Is Sleep Regression A Thing?

Yes and no. It is a busy developmental time for a 3 – 5 month old baby, no doubt about it. But there’s nothing new here to see, despite it being a “fad” expression these days. Moms and families have been dealing with the growth and developmental changes of their babies for thousands of years. And we’ve been creating strategies and techniques to make these transitions as smooth as possible for everyone in the family.

unnamedSleep ….. it eludes just about every new parent at some point or another. We sympathize. We’ve been there as parents ourselves, and we see hundreds of clients a year – all of whom, at some point, want to spend time talking sleep with us. We’re happy to oblige. We know a lot about the normal sleep and developmental habits of human infants and little people. Their sleep patterns are different that adults. And as such they have different needs.

But for a bleary eyed, exhausted new parent, who would do just about anything for four straight hours of sleep, there’s no telling them that “this is normal”.

Here are a few thoughts we have on sleep. If any of this resonates with you, contact us and we’d be happy to do a one-on-one consult to explore further how we may be of help in supporting your nap and night time parenting needs.

  • When looking for answers, it’s hard to hear “every baby is different”. It’s true though. We really mean it when we say stop comparing yourself to another mother/baby pair and family. The good news is there are many different strategies to apply that may work for your unique little person.
  • There are real biological and behavioral needs and milestones. If you know these, understand them – it’s easier to try to modify behavior in order to bring more sleep to the whole family.
  • If you’re breastfeeding, the nature of breastfed babies being less “schedulable” (we know, not a real word) in the first few months is real.  We can’t monitor ounces taken during a feed via a bottle, so we’re often left wondering about doing it right and finding confidence. But even without a regular bottle to measure success or establish a “schedule” – you can find rhythm. Looking at normal newborn cues will help you begin to understand and predict baby’s rhythms.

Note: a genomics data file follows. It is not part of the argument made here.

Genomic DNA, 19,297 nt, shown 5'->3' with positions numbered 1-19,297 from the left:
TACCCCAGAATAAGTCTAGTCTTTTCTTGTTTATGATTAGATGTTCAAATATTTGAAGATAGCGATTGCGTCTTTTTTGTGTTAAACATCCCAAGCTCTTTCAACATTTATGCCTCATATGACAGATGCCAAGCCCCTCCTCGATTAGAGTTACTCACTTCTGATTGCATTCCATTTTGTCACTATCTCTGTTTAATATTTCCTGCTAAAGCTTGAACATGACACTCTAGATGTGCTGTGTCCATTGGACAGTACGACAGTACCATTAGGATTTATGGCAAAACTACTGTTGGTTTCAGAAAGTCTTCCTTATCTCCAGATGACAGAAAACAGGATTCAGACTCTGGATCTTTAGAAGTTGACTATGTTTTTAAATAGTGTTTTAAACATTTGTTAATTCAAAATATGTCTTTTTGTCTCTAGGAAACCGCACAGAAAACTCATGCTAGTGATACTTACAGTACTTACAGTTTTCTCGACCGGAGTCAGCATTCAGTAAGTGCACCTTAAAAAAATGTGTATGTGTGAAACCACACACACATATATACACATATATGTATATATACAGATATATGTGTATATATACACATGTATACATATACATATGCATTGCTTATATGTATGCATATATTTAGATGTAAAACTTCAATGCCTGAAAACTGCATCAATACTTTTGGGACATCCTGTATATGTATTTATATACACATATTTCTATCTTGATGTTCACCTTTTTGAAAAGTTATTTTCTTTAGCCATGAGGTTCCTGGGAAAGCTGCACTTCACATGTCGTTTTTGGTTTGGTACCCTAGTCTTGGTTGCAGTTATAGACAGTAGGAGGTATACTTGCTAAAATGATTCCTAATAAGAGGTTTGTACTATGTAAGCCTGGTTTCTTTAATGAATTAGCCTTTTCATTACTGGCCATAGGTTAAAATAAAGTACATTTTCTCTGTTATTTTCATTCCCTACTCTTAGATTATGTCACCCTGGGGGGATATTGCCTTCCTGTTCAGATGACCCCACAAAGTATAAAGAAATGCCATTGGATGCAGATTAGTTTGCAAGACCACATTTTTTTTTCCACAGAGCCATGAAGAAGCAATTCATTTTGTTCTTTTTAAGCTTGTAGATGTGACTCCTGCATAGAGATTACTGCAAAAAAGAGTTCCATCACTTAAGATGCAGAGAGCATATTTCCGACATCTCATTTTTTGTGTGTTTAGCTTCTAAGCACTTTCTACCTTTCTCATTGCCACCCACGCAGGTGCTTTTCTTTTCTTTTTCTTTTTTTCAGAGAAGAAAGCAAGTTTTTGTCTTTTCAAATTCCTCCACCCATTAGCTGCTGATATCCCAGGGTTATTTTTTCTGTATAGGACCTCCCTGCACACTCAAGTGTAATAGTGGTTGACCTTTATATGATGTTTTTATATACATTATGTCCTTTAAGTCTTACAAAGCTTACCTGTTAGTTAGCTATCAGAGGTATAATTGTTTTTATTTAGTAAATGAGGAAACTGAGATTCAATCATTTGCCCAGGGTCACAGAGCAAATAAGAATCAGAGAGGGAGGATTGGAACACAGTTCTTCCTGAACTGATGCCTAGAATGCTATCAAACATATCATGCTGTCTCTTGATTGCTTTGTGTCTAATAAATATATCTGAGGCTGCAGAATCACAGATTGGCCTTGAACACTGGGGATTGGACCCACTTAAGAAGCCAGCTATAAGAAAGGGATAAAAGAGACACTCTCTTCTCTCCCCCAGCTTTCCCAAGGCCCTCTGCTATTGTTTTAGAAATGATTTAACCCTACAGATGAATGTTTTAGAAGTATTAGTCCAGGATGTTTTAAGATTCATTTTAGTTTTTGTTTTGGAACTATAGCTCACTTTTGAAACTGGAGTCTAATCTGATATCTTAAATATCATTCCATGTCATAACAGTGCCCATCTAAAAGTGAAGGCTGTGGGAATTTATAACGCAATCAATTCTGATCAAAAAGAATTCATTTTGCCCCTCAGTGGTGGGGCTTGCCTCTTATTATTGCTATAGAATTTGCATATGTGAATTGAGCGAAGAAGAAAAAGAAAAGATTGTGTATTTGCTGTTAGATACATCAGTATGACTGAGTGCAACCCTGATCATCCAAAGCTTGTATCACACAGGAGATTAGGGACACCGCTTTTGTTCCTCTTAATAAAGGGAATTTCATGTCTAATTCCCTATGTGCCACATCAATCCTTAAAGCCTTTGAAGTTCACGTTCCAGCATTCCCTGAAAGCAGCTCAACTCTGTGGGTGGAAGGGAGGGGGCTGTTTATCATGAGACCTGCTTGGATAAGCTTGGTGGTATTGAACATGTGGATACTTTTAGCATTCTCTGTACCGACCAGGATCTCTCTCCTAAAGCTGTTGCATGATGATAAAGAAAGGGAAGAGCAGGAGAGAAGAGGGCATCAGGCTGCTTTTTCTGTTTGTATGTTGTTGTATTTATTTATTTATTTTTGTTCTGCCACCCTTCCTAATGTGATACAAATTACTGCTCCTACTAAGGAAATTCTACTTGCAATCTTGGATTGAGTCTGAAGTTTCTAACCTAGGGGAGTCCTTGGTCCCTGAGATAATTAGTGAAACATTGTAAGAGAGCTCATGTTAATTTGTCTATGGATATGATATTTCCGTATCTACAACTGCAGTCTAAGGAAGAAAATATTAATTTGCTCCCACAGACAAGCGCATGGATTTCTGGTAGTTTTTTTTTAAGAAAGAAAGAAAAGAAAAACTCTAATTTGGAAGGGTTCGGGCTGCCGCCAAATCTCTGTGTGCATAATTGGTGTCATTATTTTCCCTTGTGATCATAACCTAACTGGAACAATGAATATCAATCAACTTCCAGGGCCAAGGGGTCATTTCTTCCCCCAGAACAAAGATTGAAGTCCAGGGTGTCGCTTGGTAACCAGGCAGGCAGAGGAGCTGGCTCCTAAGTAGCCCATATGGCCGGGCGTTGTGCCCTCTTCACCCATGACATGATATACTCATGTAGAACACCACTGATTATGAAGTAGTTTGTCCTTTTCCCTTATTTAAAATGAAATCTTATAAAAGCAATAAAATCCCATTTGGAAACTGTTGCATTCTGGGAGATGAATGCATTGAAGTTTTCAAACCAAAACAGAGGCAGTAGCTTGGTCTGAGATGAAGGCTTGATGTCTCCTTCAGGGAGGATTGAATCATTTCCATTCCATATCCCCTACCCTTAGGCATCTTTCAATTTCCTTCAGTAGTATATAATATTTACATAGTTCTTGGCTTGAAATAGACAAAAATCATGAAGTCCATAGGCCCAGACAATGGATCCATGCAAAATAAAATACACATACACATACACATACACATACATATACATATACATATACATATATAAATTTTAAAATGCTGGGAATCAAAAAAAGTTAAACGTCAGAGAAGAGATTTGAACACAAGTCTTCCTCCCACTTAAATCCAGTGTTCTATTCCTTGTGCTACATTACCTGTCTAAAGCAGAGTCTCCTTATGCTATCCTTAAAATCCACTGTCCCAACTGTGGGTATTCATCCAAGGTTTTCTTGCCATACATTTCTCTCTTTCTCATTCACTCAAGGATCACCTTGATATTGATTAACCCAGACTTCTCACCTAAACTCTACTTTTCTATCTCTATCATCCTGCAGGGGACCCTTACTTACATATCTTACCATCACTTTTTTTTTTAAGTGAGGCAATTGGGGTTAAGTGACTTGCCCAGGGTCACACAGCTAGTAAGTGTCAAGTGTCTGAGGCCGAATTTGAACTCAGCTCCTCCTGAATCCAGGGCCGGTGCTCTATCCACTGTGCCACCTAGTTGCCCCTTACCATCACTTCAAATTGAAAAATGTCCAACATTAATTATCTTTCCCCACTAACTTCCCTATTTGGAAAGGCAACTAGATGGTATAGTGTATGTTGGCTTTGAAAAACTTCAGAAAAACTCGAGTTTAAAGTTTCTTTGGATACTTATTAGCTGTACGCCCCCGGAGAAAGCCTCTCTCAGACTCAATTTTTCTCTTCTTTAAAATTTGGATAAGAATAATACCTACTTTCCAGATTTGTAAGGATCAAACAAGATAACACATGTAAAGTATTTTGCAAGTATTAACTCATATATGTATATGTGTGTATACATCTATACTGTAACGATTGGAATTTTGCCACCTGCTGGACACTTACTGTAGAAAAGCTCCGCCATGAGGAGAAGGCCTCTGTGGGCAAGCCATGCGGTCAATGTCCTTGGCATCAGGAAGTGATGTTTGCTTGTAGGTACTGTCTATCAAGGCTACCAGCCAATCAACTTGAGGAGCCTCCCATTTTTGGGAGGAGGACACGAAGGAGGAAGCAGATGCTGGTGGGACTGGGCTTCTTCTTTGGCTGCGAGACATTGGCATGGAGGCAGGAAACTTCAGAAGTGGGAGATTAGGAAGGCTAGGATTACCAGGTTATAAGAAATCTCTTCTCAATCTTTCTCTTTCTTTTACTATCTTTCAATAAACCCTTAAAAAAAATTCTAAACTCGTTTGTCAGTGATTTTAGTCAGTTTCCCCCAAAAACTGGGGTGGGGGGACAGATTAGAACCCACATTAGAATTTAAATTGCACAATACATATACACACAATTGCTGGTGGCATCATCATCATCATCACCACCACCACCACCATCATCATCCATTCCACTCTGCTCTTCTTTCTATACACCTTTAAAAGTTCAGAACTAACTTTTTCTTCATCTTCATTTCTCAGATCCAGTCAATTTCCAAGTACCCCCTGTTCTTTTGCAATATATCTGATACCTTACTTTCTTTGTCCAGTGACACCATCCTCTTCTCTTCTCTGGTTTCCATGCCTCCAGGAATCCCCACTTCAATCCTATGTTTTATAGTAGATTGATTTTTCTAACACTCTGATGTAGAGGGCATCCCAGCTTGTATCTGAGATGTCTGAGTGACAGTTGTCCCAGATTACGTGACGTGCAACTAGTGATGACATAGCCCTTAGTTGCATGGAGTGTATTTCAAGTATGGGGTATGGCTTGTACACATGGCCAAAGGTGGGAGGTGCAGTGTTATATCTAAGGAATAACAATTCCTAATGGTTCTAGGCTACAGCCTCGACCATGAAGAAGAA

• In the first months, it’s very important to meet the baby where the baby is at. This is a primal, little being whose mission is simply eat, sleep, grow (pee/poop). It’s hard to let go and realize we are following the baby’s demands, rather than trying to make baby meet our demands (for sleep, for time, for calm).
  • Personality exists young. If you’re tossing your hands in the air with one child, we truly believe that when #2 or #3 comes along – you’ll find a totally different kid. So many parents of more that one child can often be heard saying, “my first slept like a dream, but my 2nd never slept” or some such variation.
  • Logic and calm. There are many ways to approach sleep challenges. What we find works well is coming at it from a perspective of logic and calm. If you’re exhausted and emotionally drained from it all, it’s hard to think about a strategy that might work. All you want to do is hire Mary Poppins and check into a hotel for the weekend.

Bottom line, they do sleep eventually! We promise. Give us a shout if you want to talk more about it all.

Sweet Dreams,

Deirdre & Kim